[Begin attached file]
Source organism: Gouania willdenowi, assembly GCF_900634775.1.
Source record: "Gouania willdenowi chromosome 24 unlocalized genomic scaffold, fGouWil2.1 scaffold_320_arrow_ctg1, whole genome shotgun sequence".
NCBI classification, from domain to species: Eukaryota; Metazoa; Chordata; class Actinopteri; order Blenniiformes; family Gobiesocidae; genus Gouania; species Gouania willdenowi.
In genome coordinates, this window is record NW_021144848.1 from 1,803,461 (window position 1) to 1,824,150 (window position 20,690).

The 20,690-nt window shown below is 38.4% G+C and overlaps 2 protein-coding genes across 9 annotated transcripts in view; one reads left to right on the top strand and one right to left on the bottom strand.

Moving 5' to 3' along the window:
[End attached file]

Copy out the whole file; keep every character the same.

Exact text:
Source organism: Gouania willdenowi, assembly GCF_900634775.1.
Source record: "Gouania willdenowi chromosome 24 unlocalized genomic scaffold, fGouWil2.1 scaffold_320_arrow_ctg1, whole genome shotgun sequence".
NCBI classification, from domain to species: Eukaryota; Metazoa; Chordata; class Actinopteri; order Blenniiformes; family Gobiesocidae; genus Gouania; species Gouania willdenowi.
In genome coordinates, this window is record NW_021144848.1 from 1,803,461 (window position 1) to 1,824,150 (window position 20,690).

The 20,690-nt window shown below is 38.4% G+C and overlaps 2 protein-coding genes across 9 annotated transcripts in view; one reads left to right on the top strand and one right to left on the bottom strand.

Moving 5' to 3' along the window: